Lawyers investigating Yasser Arafat's death question widow

A Palestinian man weeps outside Yasser Arafat's compound in the West Bank city of Ramallah Nov. 11, 2004, after Arafat's death was announced Arafat died of a haemorrhagic stroke resulting from a bleeding disorder caused by an unknown infection

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French lawyers investigating the death of Palestinian leader Yasser Arafat have questioned his widow as a witness.

A source told the AFP news agency that investigators spoke to Suha Arafat, who believes her husband may have been poisoned, in France last month.

Recently, privately-hired Swiss scientists found high levels of the radioactive material, polonium-210, on Arafat's personal effects.

They will accompany French prosecutors to the West Bank next month.

The former leader died in France in 2004, reportedly following a stroke resulting from a blood disorder.

A murder inquiry was launched in August after an investigation by al-Jazeera TV, working with scientists at the Institute of Radiation Physics (IRA) at the University of Lausanne in Switzerland, found "significant" traces of polonium-210 present in samples taken from Arafat's personal effects, including his trademark keffiyeh.

In some cases, the elevated levels were 10 times higher than those on control subjects, and most of the polonium could not have come from natural sources, the scientists said.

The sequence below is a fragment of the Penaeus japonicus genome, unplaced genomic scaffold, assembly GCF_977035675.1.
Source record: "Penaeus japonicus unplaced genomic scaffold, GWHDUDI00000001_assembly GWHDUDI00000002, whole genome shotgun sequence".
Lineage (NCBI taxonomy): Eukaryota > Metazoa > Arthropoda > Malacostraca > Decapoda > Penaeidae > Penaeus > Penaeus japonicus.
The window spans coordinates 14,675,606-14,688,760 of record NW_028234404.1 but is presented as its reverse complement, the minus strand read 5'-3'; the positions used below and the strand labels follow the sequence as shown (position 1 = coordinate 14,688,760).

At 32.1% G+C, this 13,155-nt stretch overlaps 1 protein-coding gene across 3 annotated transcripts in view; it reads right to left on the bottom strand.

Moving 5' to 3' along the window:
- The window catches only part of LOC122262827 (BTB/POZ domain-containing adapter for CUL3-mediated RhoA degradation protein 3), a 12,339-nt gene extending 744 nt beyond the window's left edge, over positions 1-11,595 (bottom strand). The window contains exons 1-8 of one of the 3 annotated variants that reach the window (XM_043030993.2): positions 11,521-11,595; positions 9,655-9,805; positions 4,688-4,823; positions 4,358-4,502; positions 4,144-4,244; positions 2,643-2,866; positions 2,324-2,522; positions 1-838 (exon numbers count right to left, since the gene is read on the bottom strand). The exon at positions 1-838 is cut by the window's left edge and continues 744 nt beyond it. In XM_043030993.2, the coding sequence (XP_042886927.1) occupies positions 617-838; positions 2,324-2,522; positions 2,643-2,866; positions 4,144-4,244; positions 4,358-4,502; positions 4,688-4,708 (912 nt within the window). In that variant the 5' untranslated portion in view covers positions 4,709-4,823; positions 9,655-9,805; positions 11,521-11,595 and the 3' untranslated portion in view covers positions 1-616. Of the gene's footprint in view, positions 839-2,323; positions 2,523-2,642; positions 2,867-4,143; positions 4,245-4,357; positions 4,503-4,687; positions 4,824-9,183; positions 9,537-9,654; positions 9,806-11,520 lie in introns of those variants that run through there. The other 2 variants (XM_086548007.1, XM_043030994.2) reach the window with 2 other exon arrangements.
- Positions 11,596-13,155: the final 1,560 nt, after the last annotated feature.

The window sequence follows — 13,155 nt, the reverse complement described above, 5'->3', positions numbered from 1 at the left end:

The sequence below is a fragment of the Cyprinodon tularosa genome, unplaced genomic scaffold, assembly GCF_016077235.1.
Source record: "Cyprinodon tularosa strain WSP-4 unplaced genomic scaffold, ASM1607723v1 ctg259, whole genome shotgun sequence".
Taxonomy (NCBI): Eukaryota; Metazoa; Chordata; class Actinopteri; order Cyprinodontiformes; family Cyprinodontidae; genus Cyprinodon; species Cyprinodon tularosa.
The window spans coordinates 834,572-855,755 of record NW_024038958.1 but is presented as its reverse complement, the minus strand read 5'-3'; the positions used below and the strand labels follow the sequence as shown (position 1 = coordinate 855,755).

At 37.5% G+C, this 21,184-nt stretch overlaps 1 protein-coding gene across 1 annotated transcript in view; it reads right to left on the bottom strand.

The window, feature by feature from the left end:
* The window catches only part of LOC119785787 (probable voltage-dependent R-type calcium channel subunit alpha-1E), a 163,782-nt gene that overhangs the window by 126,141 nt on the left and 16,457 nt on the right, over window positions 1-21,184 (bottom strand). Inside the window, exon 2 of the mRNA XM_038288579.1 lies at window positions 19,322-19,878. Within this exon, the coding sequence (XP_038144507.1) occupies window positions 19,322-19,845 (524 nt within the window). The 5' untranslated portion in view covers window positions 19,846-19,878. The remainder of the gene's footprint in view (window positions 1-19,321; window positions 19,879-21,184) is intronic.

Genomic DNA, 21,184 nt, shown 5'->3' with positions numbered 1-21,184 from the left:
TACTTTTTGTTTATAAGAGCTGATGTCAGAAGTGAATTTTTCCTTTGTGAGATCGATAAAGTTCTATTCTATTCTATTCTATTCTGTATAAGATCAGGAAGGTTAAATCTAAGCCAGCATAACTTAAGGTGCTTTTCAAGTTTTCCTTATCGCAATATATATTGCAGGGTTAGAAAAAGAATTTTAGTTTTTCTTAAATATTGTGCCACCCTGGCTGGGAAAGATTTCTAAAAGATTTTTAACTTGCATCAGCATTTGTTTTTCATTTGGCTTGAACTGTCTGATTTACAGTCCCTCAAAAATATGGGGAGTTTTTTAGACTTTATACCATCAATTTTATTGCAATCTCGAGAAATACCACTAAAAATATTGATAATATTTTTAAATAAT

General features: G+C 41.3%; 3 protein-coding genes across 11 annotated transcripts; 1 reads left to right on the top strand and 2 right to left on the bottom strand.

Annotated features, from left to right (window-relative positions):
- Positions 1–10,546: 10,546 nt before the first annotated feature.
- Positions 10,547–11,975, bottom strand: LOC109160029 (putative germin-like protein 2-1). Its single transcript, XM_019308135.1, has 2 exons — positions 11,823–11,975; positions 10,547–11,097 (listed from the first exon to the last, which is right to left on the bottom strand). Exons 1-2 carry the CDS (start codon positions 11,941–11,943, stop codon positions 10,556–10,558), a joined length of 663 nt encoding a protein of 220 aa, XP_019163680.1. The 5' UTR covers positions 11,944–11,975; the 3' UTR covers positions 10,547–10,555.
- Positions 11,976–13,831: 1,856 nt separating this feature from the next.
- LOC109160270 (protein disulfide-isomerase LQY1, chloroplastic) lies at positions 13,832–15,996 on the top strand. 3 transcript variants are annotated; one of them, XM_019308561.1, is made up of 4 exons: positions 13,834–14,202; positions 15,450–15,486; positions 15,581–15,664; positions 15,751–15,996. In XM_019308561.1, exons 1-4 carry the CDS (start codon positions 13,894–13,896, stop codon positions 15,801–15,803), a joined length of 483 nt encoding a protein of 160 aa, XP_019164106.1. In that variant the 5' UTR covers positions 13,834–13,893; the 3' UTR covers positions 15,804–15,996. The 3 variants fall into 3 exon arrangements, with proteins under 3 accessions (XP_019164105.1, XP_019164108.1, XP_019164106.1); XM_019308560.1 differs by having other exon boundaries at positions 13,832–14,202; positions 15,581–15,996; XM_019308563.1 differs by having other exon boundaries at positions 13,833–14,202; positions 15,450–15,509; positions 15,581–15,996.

The investigation is still in its preliminary stages, and prosecutors will take a decision on whether to proceed based on the evidence they recover.


  • Highly radioactive and toxic element
  • Present in foods in low doses
  • Small amounts created naturally in the body
  • Can be manufactured using the bombardment of neutrons
  • Has industrial uses such as in anti-static devices
  • Very dangerous if significant dose ingested
  • External exposure not a risk, only if ingested
  • Present in tobacco

They are due to arrive in the West Bank city of Ramallah on 26 November to exhume Arafat's body from the stone-clad mausoleum in which it is buried in the presidential compound.

The Palestinian Authority has said that it would be willing to order the exhumation. However, senior officials have also suggested that this might not happen until an international inquiry is set up by the UN Security Council or the International Court of Justice.

Arafat, who led the Palestine Liberation Organisation for 35 years and became the first president of the Palestinian Authority in 1996, fell violently ill in October 2004 at his compound.

Two weeks later he was flown to a French military hospital in Paris, where he died on 11 November 2004, aged 75.

In 2005, the New York Times obtained a copy of Arafat's medical records, which it said showed he died of a massive haemorrhagic stroke that resulted from a bleeding disorder caused by an unknown infection.

Independent experts who reviewed the records told the paper that it was highly unlikely that he had died of Aids or had been poisoned.

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